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Originally published June 15, 2013 at 12:55 AM | Page modified June 15, 2013 at 2:34 AM

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Militants destroy house used by Pakistan's founder

Militants destroyed a historic house associated with the country's founder early Saturday, shooting dead a guard, in a southwestern hotbed of ethnic nationalist insurgency, a police officer said.

Associated Press

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QUETTA, Pakistan —

Militants destroyed a historic house associated with the country's founder early Saturday, shooting dead a guard, in a southwestern hotbed of ethnic nationalist insurgency, a police officer said.

Attackers on motorcycles planted bombs at the 19th century residence in the mountain resort town of Ziarat in Baluchistan province, which then started a fire, said senior police officer Asghar Ali Yousufzai.

Muhammad Ali Jinnah lived in the house before his death in 1948, a year after he led Pakistan to independence. He's also referred to as Quaid-e-Azam, which means "great leader."

Three bombs exploded, triggering the blaze that destroyed the building, Yousufzai said. The attackers also shot dead a police guard outside the residency, which had been turned into a museum about Jinnah.

Police found six unexploded explosive devices hours later after firefighters extinguished the fire, Yousufzai said.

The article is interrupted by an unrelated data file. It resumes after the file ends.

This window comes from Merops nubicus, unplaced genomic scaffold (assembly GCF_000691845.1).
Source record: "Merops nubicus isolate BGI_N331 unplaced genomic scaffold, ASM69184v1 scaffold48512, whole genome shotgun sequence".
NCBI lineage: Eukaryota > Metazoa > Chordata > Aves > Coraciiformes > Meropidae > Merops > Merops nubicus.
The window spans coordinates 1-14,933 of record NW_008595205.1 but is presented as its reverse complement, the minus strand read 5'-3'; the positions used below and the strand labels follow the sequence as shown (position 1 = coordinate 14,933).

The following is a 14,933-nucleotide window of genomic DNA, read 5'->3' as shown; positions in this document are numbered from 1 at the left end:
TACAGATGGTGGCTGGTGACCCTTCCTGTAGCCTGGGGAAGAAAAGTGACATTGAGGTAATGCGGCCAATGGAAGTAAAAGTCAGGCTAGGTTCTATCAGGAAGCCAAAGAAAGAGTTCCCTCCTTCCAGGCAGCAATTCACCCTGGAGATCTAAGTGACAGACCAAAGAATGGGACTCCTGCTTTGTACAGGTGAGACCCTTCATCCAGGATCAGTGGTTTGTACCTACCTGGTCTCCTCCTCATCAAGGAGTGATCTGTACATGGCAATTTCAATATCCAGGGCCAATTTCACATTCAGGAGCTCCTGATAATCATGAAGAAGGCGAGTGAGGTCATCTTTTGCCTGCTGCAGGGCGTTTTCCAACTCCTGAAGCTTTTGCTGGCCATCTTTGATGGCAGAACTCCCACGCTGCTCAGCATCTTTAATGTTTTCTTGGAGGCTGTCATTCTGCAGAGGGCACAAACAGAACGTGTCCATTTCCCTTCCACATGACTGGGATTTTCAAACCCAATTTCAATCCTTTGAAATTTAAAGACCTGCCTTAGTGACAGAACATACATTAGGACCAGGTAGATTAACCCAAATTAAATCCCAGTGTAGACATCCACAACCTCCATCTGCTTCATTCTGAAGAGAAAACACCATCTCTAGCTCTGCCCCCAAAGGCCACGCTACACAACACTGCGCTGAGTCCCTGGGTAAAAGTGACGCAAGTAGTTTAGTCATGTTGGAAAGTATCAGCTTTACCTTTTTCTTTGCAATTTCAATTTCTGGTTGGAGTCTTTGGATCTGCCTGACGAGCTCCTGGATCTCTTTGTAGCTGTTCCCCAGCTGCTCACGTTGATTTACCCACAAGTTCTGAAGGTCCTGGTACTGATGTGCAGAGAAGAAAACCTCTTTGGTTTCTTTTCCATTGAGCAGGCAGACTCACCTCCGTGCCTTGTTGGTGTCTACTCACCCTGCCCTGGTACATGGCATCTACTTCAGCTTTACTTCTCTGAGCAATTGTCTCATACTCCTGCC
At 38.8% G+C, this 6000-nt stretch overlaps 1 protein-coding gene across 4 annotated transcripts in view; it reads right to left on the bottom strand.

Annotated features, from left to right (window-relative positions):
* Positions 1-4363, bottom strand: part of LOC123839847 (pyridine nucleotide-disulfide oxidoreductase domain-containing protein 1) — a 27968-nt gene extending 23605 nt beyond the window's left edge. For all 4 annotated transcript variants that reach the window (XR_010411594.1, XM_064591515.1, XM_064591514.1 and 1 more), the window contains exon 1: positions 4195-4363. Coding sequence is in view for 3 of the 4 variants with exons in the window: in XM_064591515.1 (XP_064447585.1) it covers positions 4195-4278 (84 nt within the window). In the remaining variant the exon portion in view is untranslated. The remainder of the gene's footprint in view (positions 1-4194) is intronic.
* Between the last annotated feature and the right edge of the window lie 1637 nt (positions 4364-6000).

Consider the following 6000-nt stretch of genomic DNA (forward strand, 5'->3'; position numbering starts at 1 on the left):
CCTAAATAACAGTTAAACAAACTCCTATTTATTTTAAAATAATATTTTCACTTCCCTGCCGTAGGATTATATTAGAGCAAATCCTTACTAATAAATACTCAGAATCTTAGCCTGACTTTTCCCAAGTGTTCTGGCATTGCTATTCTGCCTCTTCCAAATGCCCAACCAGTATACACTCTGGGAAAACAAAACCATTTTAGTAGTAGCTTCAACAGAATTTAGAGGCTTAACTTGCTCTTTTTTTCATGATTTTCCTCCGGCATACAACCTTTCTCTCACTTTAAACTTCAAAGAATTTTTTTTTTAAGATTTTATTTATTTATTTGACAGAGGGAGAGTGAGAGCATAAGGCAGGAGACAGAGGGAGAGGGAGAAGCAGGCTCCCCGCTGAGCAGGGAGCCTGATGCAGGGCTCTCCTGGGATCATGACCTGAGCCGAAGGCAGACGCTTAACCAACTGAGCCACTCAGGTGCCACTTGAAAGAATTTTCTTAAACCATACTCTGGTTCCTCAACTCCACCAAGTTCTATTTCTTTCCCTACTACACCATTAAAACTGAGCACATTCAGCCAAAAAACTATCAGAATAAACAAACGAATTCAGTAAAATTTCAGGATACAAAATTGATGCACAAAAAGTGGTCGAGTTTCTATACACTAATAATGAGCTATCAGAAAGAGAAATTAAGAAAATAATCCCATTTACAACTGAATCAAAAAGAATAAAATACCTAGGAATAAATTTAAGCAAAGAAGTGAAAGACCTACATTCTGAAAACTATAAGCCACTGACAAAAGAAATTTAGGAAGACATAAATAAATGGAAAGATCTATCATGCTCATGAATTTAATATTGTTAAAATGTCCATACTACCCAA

The attack took place in Baluchistan province, where Baluch nationalist groups demand greater rights and a share from gas and mineral revenues. The province has also been home to sectarian militant groups and Taliban militants.

Prime Minister Nawaz Sharif condemned the attack in a statement and expressed his sorrow over the policeman's death.

The wooden building was constructed in the late 19th century. Pakistan's founder spent his last two months or so there, and the building was serving as a museum with Jinnah's belonging and other historical artifacts on display

There had been no previous threat to the historical monument, the chief secretary of the province said on television.

"This tragedy happened which is a huge national loss," said Babar Fateh Yaqoo. "The people of Ziarat are protesting over this incident."

Ziarat is about 120 kilometers (75 miles) north of the provincial capital of Quetta.

Meanwhile, former Pakistan ruler Pervez Musharraf has pleaded not guilty in a case involving his decision to fire senior judges, including the chief justice of the Supreme Court, while he was in power. The prosecution says his actions in the case amounted to terrorism.

A lawyer for Musharraf, Ilyas Siddiqi, said the not guilty plea came during a hearing Saturday at the ex-general's house which has served as a jail for the former Pakistani leader. The judge read out the charges against Musharraf who then entered his plea.

It is the latest development in Musharraf's legal troubles since returning to Pakistan in March after living in exile for four years. He took power in a 1999 coup and ruled for nearly a decade before he was forced to step down because of growing discontent with his rule, especially among the legal community because of his decision to dismiss the judges.

He returned to Pakistan in March, intending to stand for elections, but was disqualified. In addition to the judges' case, he faces charges in the assassination of former Pakistani prime minister Benazir Bhutto and in the killing of a Baluch nationalist.


Associated Press reporter Zarar Khan in Islamabad contributed to this report.

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